Borough’s health care costs decreased in 2016

After years of escalation, the Kenai Peninsula Borough saw a decrease in its employee health care costs in 2016.

Across all departments, the borough is looking at saving thousands on personnel costs over the previous fiscal year, the majority of which is due to decreases in health care expenditures. The Kenai Peninsula Borough Assembly launched into its annual budget process with a worksession Monday, looking at Borough Mayor Mike Navarre’s proposed $83.1 million fiscal year 2018 general fund budget.

Health care is a strangling cost for many organizations, especially in Alaska, which has the highest average health care costs in the country. The borough is a self-insured public agency, which means the checks for employee health care claims are cut directly out of the borough budget rather than through a third-party insurer. As the costs of services have risen, the cost of insurance has increased dramatically, making personnel the top expense for the borough, at a proposed $39.4 million for FY18.

Last year, to try to get some control on costs, the borough worked with its employee union to implement a new high-deductible health plan intended to shift some of the cost to employees in exchange for lower premiums as compared to a traditional insurance plan. It appears to have worked — almost every department saw a decrease in the cost of health care, said Borough Finance Director Craig Chapman during budget presentation to the assembly.

“With the new negotiated agreement along with the optional type of coverage that we had, we are estimating that health care will decrease for all departments during the year,” he said.

For instance, in the borough’s finance department, personnel costs dropped by about $30,000, almost half of which was in health care. In the assessing department, health care costs fell about $17,000 last year.

Under the new contract, which went into effect Jan. 1, employees have the option of either a high-deductible health plan, which quadruples the annual deductible for covered employees and families and increases the out-of-pocket maximums, or a traditional plan. The traditional plan also costs nearly double what the high-deductible plan does — $120 per month for an individual for a traditional plan versus $75 per month for a high-deductible plan, which increases in steps over the three years of the contract’s life, according to a contract change document provided to the assembly in April 2016.

Costs of services are still rising, Navarre clarified. It’s just that the borough has had to shoulder less of that cost under the new plan.

“Health care costs are still going up, yes, but our employee costs have trended down a little bit in part because of less of the bigger claims but also in part because we are transitioning to a higher-deductible plan,” he said.

Part of the decrease is also that the borough’s high-cost cases have declined. A few years ago, the borough had about 14 major claims that cost more than $200,000 per year, Chapman said. Last year, there were only two.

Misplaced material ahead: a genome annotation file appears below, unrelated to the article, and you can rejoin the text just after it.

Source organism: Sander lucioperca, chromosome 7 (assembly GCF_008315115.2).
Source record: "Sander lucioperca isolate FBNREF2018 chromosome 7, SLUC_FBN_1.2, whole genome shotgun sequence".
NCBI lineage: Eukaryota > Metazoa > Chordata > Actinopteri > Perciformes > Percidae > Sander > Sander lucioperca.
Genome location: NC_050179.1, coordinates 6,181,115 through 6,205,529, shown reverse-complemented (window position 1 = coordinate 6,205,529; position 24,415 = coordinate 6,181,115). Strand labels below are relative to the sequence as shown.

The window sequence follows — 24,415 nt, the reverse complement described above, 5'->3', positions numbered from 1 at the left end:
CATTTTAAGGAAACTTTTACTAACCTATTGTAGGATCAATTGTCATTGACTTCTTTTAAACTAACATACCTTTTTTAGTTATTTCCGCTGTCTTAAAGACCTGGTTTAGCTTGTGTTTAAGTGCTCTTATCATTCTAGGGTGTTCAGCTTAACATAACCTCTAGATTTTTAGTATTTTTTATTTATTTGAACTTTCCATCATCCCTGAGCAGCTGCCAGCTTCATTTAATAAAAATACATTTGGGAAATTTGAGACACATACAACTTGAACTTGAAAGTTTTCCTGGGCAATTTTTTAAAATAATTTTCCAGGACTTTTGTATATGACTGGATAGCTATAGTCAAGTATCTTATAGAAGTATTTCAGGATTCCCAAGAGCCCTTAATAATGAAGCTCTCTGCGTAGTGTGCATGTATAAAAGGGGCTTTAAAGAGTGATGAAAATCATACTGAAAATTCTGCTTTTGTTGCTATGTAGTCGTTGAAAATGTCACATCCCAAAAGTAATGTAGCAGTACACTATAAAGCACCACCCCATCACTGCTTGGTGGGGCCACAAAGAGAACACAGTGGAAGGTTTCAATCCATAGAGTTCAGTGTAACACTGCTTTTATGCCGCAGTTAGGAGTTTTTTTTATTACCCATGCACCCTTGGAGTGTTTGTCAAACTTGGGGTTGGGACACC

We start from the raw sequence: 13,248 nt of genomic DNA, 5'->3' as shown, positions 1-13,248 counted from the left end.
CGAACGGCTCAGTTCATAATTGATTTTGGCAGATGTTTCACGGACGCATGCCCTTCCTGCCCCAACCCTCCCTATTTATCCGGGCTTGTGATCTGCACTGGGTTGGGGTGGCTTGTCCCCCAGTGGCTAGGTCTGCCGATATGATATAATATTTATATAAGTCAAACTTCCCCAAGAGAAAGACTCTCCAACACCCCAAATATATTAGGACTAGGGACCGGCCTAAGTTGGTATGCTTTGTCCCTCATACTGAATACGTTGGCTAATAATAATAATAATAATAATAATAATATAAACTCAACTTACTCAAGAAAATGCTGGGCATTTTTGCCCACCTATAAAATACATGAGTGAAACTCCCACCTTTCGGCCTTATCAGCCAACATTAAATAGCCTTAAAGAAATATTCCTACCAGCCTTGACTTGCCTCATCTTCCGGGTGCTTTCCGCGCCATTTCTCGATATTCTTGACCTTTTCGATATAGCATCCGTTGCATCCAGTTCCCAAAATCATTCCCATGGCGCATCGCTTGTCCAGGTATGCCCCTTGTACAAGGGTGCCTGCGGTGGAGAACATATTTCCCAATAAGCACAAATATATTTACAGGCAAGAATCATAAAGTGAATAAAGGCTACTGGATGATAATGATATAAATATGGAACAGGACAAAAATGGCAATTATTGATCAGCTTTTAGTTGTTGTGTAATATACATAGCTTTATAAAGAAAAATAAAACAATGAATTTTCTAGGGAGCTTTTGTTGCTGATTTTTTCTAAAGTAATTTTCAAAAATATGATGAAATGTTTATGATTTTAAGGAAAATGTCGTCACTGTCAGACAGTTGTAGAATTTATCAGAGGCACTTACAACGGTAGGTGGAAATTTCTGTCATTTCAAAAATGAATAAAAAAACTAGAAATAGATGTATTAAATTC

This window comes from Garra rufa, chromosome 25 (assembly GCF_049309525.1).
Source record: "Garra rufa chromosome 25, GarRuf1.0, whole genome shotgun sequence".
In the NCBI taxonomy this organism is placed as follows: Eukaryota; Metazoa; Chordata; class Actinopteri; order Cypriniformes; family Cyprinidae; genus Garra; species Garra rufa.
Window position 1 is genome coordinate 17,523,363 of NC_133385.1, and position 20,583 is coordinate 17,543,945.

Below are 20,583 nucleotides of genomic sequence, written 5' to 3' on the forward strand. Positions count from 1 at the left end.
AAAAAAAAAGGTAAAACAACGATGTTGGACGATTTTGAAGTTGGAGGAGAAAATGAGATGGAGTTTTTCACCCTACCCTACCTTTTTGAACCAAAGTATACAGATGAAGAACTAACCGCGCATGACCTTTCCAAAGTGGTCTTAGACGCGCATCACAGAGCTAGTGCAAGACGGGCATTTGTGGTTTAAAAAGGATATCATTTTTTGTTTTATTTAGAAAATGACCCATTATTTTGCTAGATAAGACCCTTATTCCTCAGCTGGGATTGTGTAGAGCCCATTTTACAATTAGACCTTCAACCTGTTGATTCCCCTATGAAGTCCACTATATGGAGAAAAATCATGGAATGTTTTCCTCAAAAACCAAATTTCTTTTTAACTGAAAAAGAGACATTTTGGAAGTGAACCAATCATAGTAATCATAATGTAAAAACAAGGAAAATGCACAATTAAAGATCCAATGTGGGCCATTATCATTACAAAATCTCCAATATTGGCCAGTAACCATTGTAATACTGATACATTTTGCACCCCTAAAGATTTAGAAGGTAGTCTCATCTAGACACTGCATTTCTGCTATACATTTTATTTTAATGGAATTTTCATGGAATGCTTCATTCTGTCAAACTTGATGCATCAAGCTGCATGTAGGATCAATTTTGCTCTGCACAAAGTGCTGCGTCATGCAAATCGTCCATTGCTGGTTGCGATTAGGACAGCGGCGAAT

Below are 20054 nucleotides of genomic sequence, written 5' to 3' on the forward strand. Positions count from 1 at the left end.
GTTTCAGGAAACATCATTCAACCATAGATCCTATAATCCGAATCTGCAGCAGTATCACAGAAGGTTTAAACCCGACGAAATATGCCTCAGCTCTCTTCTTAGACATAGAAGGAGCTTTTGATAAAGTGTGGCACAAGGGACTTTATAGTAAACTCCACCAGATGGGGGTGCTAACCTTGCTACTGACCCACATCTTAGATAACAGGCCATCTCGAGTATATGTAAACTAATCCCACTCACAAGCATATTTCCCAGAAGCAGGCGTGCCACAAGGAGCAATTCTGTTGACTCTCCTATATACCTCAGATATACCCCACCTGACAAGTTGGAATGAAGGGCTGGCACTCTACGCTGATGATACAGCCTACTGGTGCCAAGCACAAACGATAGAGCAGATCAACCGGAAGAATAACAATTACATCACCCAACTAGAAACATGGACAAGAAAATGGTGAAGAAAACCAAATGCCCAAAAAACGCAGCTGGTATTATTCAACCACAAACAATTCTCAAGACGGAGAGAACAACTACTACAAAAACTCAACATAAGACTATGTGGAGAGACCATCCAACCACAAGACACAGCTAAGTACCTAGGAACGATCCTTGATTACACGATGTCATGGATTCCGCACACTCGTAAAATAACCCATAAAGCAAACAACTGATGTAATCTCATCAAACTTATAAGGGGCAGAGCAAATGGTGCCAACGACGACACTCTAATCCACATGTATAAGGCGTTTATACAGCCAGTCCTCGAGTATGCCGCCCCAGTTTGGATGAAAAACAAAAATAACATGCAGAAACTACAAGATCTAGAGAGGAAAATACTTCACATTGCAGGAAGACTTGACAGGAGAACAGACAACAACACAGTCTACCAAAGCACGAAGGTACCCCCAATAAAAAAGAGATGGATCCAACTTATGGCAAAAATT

“It had a tremendous impact on what our costs were,” he said.

The borough is keeping a careful eye on federal health care revisions, especially the excise tax on luxury health plans, nicknamed “the Cadillac tax.” The tax was proposed as another funding method for the revisions made by the Affordable Care Act, also known as Obamacare, which would implement a 40 percent tax on insurers on annual premiums greater than $10,800 for individuals or $29,500 for families. Congress has not yet authorized the tax, but it could affect the borough in the future, said borough Human Resources Director Stormy Brown in a presentation to the assembly.

Health care reform also entered the spotlight in February when freshly-inaugurated President Donald Trump introduced a bill to undo many of the changes made by Obamacare. The bill ultimately died, but the Trump administration has promised other changes to repeal or change the law. Brown said no matter what the federal laws are, the borough has a contract with its union employees that requires certain services to be provided.

“As long as the contract is legal, we will continue as it is,” she said.

Worker’s compensation claims and the health care costs associated with them are still a concern for the borough, though. The costs of settling workers compensation claims have been increasing steadily, driven by the escalating costs of health care services, Chapman said. In the past, doctors have been given free rein to charge what they want for worker’s compensation services. Recently, the state began setting guidelines on what doctors may charge for worker’s compensation treatment, the effect of which remains to be seen, he said.

The borough also made an adjustment to how it charges employees for worker’s compensation premiums. In the past, everything has been level, although some departments have many more claims than others, Chapman said. Last year, the borough administration started separating departments and lowering fees for those that had fewer claims and raising them for those who had more, an sort of incentive system to be safer, he said.

“Essentially, what we’ve done is reward departments with low claim costs and incentivize departments with high claim costs,” he said.

The assembly will take up budget hearings again Tuesday at 10 a.m., beginning with the mayor’s office, and will continue into the afternoon with regular committees and followed by the regular assembly meeting at 6 p.m.

Reach Elizabeth Earl at elizabeth.earl@peninsulaclarion.com.

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